January 11 was the eleventh anniversary of the establishment of the Guantánamo detention camp, pictured here. (AP Photo/Brennan Linsley)
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It’s true that, last week, few in Congress cared to discuss, no less memorialize, the tenth anniversary of the invasion of Iraq. Nonetheless, two anniversaries of American disasters and crimes abroad—the “mission accomplished” debacle of 2003 and the forty-fifth anniversary of the My Lai massacre—were at least noted in passing in our world. In my hometown paper, The New York Times, the Iraq anniversary was memorialized with a lead op-ed by a former advisor to General David Petraeus who, amid the rubble, went in search of all-American “silver linings.”
Still, in our post-9/11 world, there are so many other anniversaries from hell whose silver linings don’t get noticed. Take this April. It will be the ninth anniversary of the widespread release of the now infamous photos of torture, abuse and humiliation from Abu Ghraib. In case you’ve forgotten, that was Saddam Hussein’s old prison where the US military taught the fallen Iraqi dictator a trick or two about the destruction of human beings. Shouldn’t there be an anniversary of some note there? I mean, how many cultures have turned dog collars (and the dogs that go with them), thumbs-up signs over dead bodies and a mockery of the crucified Christ into screensavers?
Or to pick another not-to-be-missed anniversary that, strangely enough, goes uncelebrated here, consider the passage of the USA Patriot Act, that ten-letter acronym for “Uniting and Strengthening America by Providing Appropriate Tools Required to Intercept and Obstruct Terrorism.” This October 26 will be the eleventh anniversary of the hurried congressional vote on that 363-page (essentially unread) document filled with right-wing hobbyhorses and a range of provisions meant to curtail American liberties in the name of keeping us safe from terror. “Small government” Republicans and “big government” Democrats rushed to support it back then. It passed in the Senate in record time by 98-1, with only Russ Feingold in opposition, and in the House by 357-66—and so began the process of taking the oppressive powers of the American state into a new dimension. It would signal the launch of a world of ever-expanding American surveillance and secrecy (and it would be renewed by the Obama administration at its leisure in 2011).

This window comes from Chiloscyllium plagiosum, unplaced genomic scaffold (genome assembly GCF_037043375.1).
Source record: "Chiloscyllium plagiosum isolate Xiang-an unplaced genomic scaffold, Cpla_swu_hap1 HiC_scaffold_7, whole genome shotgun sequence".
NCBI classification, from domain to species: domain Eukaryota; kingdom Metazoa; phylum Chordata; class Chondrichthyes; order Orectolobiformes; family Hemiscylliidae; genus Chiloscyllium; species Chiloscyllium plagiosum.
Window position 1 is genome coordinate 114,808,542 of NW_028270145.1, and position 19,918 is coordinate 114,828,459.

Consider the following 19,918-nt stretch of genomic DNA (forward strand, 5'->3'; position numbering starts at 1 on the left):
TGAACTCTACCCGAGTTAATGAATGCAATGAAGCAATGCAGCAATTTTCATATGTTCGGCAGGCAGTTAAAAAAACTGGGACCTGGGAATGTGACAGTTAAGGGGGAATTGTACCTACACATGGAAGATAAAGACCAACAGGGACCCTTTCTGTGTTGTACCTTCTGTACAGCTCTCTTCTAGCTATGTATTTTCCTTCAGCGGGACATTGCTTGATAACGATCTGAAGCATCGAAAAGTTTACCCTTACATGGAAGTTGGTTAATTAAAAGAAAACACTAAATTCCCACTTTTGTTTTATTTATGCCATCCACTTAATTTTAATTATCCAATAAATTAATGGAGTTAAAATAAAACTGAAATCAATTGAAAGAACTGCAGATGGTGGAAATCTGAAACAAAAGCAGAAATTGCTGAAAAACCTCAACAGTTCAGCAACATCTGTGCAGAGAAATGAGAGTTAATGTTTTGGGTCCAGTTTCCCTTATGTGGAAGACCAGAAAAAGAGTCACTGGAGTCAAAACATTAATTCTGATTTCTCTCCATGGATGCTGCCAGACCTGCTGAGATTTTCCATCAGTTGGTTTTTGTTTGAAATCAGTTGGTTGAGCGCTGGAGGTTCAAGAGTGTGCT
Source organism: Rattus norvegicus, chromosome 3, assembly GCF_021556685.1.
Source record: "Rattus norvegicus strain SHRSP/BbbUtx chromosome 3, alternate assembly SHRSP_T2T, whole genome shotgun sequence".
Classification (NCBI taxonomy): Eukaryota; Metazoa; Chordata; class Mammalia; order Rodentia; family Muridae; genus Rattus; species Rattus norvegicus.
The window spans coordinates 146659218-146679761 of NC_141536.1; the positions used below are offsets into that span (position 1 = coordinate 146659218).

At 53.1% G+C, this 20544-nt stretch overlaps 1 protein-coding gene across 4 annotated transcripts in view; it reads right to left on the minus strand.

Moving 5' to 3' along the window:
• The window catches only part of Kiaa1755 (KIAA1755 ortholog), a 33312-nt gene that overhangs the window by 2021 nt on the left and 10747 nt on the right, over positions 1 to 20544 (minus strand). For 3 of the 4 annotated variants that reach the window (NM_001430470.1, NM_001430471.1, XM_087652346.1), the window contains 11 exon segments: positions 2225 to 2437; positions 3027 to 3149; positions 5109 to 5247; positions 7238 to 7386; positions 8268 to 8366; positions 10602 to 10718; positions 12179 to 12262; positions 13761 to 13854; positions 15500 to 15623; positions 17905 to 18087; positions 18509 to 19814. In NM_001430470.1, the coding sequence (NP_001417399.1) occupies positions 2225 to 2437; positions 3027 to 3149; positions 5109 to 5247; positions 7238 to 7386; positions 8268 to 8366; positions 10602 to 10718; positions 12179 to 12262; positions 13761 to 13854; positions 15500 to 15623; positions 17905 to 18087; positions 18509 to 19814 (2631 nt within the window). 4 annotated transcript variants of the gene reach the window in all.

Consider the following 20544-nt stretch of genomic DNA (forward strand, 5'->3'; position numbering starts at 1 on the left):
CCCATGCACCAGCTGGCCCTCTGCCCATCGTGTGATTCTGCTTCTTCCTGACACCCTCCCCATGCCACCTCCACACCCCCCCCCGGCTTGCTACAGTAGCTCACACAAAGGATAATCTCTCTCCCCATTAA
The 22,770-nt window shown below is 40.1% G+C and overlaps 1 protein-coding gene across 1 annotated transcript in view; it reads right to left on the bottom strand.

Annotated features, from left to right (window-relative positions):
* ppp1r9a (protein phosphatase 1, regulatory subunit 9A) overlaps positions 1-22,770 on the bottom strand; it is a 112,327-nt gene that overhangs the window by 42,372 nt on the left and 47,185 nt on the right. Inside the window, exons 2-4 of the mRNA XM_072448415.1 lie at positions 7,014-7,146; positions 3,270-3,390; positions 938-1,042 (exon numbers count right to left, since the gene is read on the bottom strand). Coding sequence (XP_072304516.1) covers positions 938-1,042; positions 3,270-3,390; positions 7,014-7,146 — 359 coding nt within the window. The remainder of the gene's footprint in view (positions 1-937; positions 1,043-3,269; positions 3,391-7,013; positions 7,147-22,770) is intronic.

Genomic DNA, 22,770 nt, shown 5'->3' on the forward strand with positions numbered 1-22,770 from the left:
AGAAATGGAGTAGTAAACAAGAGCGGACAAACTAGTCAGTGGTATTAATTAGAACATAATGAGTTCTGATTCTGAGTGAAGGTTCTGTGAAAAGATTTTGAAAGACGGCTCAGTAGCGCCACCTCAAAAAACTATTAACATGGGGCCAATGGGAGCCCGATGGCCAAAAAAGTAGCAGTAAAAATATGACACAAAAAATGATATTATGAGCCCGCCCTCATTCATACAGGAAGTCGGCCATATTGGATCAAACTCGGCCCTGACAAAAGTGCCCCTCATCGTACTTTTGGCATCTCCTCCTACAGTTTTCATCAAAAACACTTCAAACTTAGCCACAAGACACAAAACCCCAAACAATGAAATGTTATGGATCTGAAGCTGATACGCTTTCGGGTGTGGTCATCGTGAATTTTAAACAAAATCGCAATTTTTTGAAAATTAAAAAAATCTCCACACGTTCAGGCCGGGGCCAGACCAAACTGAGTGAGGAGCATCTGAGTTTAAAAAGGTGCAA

Or what about celebrating the twelfth anniversary of Congress’s Authorization for Use of Military Force, the joint resolution that a panicked and cowed body passed on September 14, 2001? It wasn’t a declaration of war—there was no one to declare war on—but an open-ended grant to the president of the unfettered power to use “all necessary and appropriate force” in what would become a never-ending (and still expanding) “Global War on Terror.”
Or how about the eleventh anniversary on January 11th—like so many such moments, it passed unnoted—of the establishment of the Guantánamo Bay detention camp, that jewel in the crown of George W. Bush’s offshore Bermuda Triangle of injustice, with its indefinite detention of the innocent and the guilty without charges, its hunger strikes and abuses, and above all its remarkable ability to embed itself in our world and never go away? Given that, on much of the rest of the planet, Guantánamo is now an icon of the post-9/11 American way of life, on a par with Mickey Mouse and the Golden Arches, shouldn’t its anniversary be noted?
Or to look ahead, consider a date of genuine consequence: the CIA’s first known assassination by drone, which took place in Yemen in 2002. This November will be the eleventh anniversary of that momentous act, which would embed “targeted killing” deep in the American way of war, and transform the president into an assassin-in-chief. It, too, will undoubtedly pass largely unnoticed, even if the global drone assassination campaigns it initiated may never rest in peace.